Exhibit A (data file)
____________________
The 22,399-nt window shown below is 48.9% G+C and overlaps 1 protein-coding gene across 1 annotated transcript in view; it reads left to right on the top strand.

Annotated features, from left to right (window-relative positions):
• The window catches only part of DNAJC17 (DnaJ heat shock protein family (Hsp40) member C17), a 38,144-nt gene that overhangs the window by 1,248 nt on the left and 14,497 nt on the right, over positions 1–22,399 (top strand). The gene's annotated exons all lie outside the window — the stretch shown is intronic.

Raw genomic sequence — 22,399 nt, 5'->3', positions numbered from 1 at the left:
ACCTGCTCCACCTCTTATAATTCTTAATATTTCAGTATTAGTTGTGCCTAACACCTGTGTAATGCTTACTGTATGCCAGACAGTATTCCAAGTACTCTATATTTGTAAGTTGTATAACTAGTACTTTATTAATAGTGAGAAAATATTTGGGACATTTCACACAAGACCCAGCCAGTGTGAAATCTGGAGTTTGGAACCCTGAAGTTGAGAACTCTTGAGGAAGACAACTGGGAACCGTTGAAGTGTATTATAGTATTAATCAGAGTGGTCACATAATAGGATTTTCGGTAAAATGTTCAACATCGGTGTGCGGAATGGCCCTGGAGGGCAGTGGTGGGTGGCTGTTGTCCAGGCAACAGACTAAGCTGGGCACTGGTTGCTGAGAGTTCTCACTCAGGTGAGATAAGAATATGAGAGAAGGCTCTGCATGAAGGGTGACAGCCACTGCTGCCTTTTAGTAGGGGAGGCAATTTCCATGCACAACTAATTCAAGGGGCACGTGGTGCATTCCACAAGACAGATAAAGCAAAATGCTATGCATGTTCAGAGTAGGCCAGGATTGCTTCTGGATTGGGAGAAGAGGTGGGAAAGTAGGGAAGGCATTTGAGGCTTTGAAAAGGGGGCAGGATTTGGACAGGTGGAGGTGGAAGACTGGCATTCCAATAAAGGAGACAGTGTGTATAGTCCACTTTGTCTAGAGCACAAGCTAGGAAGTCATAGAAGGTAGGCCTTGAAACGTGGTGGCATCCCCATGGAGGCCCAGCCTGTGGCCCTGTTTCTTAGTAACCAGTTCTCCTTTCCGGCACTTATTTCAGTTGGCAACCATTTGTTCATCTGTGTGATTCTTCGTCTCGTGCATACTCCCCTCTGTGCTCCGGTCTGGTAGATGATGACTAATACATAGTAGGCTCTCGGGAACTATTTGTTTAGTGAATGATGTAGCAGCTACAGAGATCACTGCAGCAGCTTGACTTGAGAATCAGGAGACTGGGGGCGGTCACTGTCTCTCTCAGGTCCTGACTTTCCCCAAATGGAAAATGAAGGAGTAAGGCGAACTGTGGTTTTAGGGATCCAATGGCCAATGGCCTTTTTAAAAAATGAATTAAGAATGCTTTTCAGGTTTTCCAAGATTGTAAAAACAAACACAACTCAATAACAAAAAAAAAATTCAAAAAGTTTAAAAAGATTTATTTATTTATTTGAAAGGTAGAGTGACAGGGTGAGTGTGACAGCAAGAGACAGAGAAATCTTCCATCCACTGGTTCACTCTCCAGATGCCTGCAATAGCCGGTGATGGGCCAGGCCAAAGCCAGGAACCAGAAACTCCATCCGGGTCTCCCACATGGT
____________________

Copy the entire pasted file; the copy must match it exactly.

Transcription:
The 22,399-nt window shown below is 48.9% G+C and overlaps 1 protein-coding gene across 1 annotated transcript in view; it reads left to right on the top strand.

Annotated features, from left to right (window-relative positions):
• The window catches only part of DNAJC17 (DnaJ heat shock protein family (Hsp40) member C17), a 38,144-nt gene that overhangs the window by 1,248 nt on the left and 14,497 nt on the right, over positions 1–22,399 (top strand). The gene's annotated exons all lie outside the window — the stretch shown is intronic.

Raw genomic sequence — 22,399 nt, 5'->3', positions numbered from 1 at the left:
ACCTGCTCCACCTCTTATAATTCTTAATATTTCAGTATTAGTTGTGCCTAACACCTGTGTAATGCTTACTGTATGCCAGACAGTATTCCAAGTACTCTATATTTGTAAGTTGTATAACTAGTACTTTATTAATAGTGAGAAAATATTTGGGACATTTCACACAAGACCCAGCCAGTGTGAAATCTGGAGTTTGGAACCCTGAAGTTGAGAACTCTTGAGGAAGACAACTGGGAACCGTTGAAGTGTATTATAGTATTAATCAGAGTGGTCACATAATAGGATTTTCGGTAAAATGTTCAACATCGGTGTGCGGAATGGCCCTGGAGGGCAGTGGTGGGTGGCTGTTGTCCAGGCAACAGACTAAGCTGGGCACTGGTTGCTGAGAGTTCTCACTCAGGTGAGATAAGAATATGAGAGAAGGCTCTGCATGAAGGGTGACAGCCACTGCTGCCTTTTAGTAGGGGAGGCAATTTCCATGCACAACTAATTCAAGGGGCACGTGGTGCATTCCACAAGACAGATAAAGCAAAATGCTATGCATGTTCAGAGTAGGCCAGGATTGCTTCTGGATTGGGAGAAGAGGTGGGAAAGTAGGGAAGGCATTTGAGGCTTTGAAAAGGGGGCAGGATTTGGACAGGTGGAGGTGGAAGACTGGCATTCCAATAAAGGAGACAGTGTGTATAGTCCACTTTGTCTAGAGCACAAGCTAGGAAGTCATAGAAGGTAGGCCTTGAAACGTGGTGGCATCCCCATGGAGGCCCAGCCTGTGGCCCTGTTTCTTAGTAACCAGTTCTCCTTTCCGGCACTTATTTCAGTTGGCAACCATTTGTTCATCTGTGTGATTCTTCGTCTCGTGCATACTCCCCTCTGTGCTCCGGTCTGGTAGATGATGACTAATACATAGTAGGCTCTCGGGAACTATTTGTTTAGTGAATGATGTAGCAGCTACAGAGATCACTGCAGCAGCTTGACTTGAGAATCAGGAGACTGGGGGCGGTCACTGTCTCTCTCAGGTCCTGACTTTCCCCAAATGGAAAATGAAGGAGTAAGGCGAACTGTGGTTTTAGGGATCCAATGGCCAATGGCCTTTTTAAAAAATGAATTAAGAATGCTTTTCAGGTTTTCCAAGATTGTAAAAACAAACACAACTCAATAACAAAAAAAAAATTCAAAAAGTTTAAAAAGATTTATTTATTTATTTGAAAGGTAGAGTGACAGGGTGAGTGTGACAGCAAGAGACAGAGAAATCTTCCATCCACTGGTTCACTCTCCAGATGCCTGCAATAGCCGGTGATGGGCCAGGCCAAAGCCAGGAACCAGAAACTCCATCCGGGTCTCCCACATGGT